Could Vermont Hold Elections Entirely By Mail? Sec. Condos Weighs In
Earlier this month in Wisconsin, primary elections were held despite the risk of contagion from the new coronavirus, after a bitter political battle ended with judicial rulings turning back the governor's attempt to delay the election.
Residents, many of them wearing masks, braved long lines to exercise their right to vote. Here in Vermont, we're looking ahead to a primary election in August, and then to the general election in November. Vermont’s Secretary of State Jim Condos is already planning for how to conduct those elections amidst the spread of COVID-19.
VPR’s Mitch Wertlieb spoke with Secretary of State Jim Condos. Their interview below has been edited and condensed for clarity
Mitch Wertlieb: What was your impression of what happened in Wisconsin? Do you think they should have gone ahead and had those elections?
The simple answer is no; they should have postponed them. But the fact of the matter is that the very partisan Wisconsin Supreme Court and the U.S. Supreme Court sided with the Republicans in Wisconsin. It was something that they didn't have to do. They didn't have to put people's lives in danger.
You have said, Secretary Condos, that no matter what happens with COVID-19, voting by mail will play a larger part in these coming elections in Vermont than in the past. It's been reported that your office is considering sending ballots by mail to all Vermont voters. What's your reasoning behind that?
So first, let me put this in perspective. We have two primary goals that are driving any decisions that we do make and we haven't made any as of yet.
We are currently in the process of gathering information from other states that have done this. There are five states that do vote by mail, where they actually send a ballot to every registered voter. We've been talking with some of my colleagues from those states to determine what the best path is for Vermont.
There are two overarching goals that we have. One is to preserve Vermonters’ right to vote in the upcoming elections — that's both the August 11th primary and the November 3rd general election. The second is to protect the health and safety of Vermonters from this virus as we go forward.
"We have to make these decisions in the next couple of weeks." — Secretary of State Jim Condos
Do you think we could be looking at an election where people are only voting by mail, and where voting in person is prohibited?
It's way too early to tell that right now. We have had a couple of communications with the governor's office, trying to get more information from the Department of Health as to what they expect.
Just to give you some of the timelines that we're talking about, we have an Aug. 11 statewide primary. The first day for ballots to be sent out is June 19. That's 45 days before the election. So we really have between now and June 19 to get our ducks in a row.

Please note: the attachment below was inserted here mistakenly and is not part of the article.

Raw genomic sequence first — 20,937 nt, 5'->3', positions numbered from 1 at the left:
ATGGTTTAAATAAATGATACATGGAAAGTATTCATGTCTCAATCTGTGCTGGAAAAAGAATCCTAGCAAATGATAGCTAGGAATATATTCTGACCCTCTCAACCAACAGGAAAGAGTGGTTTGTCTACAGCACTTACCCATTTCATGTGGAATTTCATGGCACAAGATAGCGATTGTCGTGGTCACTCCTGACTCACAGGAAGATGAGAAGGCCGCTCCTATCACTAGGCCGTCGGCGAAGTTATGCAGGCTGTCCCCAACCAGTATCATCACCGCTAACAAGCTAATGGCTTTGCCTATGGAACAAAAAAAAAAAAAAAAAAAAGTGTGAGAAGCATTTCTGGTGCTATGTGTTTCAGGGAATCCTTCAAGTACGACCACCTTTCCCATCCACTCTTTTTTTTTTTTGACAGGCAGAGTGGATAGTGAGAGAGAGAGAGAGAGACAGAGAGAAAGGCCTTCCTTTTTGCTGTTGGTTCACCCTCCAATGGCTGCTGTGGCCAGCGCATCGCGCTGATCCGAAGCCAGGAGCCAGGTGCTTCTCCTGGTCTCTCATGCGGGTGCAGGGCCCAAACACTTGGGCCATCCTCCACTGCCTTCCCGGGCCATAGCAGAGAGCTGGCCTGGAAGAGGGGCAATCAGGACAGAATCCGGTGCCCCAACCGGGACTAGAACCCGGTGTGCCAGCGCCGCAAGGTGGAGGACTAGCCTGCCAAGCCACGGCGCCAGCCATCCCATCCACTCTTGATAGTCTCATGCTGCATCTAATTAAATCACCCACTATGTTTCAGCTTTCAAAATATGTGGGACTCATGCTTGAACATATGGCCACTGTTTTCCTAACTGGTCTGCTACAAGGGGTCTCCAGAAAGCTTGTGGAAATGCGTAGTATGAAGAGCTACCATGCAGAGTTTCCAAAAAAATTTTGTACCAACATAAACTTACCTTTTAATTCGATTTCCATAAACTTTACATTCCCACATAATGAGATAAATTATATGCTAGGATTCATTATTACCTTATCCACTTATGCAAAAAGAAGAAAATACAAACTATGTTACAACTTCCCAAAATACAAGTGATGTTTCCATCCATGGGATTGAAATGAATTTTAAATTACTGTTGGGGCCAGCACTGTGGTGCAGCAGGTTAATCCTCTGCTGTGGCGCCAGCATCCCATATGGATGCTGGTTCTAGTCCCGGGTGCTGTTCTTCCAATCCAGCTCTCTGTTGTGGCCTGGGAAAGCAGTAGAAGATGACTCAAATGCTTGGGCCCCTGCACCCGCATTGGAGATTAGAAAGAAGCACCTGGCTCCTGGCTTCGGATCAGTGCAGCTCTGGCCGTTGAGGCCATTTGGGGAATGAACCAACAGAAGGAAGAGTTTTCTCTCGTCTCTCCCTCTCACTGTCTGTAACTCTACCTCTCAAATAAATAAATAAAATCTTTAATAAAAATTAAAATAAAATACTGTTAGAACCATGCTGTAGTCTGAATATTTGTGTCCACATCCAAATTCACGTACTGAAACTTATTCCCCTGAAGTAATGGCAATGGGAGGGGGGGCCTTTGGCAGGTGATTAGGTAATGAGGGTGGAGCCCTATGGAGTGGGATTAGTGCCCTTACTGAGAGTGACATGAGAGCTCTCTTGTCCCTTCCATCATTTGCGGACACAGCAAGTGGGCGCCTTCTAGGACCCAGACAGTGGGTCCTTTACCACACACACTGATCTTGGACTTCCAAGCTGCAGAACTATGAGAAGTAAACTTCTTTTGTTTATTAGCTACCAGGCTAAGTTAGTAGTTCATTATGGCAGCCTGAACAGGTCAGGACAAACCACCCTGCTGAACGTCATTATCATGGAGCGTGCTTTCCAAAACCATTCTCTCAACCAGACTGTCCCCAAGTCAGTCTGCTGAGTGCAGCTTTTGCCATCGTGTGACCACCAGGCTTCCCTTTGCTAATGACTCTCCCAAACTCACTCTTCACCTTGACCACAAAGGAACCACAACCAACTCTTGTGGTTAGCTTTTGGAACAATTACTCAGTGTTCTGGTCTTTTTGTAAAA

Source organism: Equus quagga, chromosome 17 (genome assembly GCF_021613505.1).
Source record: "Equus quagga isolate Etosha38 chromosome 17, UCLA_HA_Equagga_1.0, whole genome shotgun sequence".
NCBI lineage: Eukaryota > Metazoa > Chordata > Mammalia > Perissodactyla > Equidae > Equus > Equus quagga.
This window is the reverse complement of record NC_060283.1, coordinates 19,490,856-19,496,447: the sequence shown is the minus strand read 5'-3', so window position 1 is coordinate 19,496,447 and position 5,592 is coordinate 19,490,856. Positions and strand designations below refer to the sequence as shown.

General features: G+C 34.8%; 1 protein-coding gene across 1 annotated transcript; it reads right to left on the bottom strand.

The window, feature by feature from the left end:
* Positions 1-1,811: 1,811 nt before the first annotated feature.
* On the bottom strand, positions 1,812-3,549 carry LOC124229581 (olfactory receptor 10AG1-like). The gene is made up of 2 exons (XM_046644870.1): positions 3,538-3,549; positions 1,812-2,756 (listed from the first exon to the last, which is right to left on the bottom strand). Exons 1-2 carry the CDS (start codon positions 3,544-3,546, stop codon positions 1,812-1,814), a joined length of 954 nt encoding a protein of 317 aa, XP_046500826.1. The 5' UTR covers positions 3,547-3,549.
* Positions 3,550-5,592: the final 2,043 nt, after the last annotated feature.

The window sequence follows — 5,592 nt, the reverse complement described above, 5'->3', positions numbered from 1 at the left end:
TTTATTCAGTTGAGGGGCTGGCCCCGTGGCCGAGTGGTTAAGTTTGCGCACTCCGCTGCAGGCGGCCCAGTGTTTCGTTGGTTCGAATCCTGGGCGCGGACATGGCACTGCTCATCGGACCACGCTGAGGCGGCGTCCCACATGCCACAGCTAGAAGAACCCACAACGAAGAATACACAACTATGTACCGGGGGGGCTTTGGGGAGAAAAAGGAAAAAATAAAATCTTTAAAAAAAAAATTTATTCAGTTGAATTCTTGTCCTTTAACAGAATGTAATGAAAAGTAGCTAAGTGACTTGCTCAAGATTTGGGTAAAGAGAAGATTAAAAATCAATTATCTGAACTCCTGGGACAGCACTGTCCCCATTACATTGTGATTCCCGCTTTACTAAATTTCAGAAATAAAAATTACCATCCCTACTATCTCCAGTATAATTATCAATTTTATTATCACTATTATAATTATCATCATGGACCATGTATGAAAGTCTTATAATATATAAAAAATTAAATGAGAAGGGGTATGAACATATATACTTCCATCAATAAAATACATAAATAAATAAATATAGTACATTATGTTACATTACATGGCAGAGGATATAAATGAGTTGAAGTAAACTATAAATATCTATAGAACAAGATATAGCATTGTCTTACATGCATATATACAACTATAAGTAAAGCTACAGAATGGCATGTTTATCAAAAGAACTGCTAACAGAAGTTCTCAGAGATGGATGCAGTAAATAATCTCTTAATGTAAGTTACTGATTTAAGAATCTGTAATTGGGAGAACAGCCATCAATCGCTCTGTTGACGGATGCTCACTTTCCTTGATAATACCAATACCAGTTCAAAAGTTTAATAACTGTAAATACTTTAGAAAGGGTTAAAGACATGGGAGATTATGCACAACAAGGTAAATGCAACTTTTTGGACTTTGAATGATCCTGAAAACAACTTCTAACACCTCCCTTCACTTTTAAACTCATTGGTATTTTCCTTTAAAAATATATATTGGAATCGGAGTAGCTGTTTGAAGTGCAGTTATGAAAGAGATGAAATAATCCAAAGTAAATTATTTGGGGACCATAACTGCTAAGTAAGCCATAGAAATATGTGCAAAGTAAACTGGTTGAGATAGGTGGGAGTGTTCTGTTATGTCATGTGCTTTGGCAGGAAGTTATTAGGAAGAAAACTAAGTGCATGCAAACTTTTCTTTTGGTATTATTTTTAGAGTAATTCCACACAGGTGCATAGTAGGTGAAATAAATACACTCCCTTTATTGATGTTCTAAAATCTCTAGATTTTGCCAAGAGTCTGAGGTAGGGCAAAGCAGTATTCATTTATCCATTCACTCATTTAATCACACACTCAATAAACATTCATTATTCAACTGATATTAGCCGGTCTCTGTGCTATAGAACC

The timeline actually slips for the Nov. 3 election. Sept. 18 is the deadline for ballots to start going out, so this is not something we can wait until Aug. to make the decision about. We have to make these decisions in the next couple of weeks.
Let's say, hypothetically speaking, the decision was made to shut down in-person voting. Would that be done by the governor? Would it be done by you? Who would make that decision?
The current law before this thing all broke was that, as typical, we would have in-person voting, and that people could vote by mail if they chose to.
What the Legislature did at our urging, was to craft the language so that the governor and I and my office, in consultation with the governor's office and with his agreement, can move forward to make changes to the election process. The whole idea was that we didn't want to risk not having the Legislature in action so that we couldn't make those decisions later.
We also knew that we had to make decisions sooner than later. So it's basically my authority, in consultation and agreement with the governor, to make any changes.
President Trump has said that voting by mail risks, “tremendous potential for fraud.” What's your response to that concern?
Show me the proof — there isn't any. In fact, there have been several studies — one done by the Brennan Center in recent years — that show widespread voter fraud is just nonexistent. This is part of the rhetoric and fear that people use to try to denounce a particular way of doing business.
If you look at the first state in the country to go to vote-by-mail, it was the state of Washington, which has had a Republican secretary of state now for probably, I don't know, 18 or 20 consecutive years. And then you also have Utah, which has gone to all vote-by-mail. I don't think anybody would classify them as being a Democratic bastion.
What we are trying to do, is make sure that our town clerks, who are hardest-working municipal officials out there, have all the tools they need in order to properly manage and conduct the elections coming up [here in Vermont].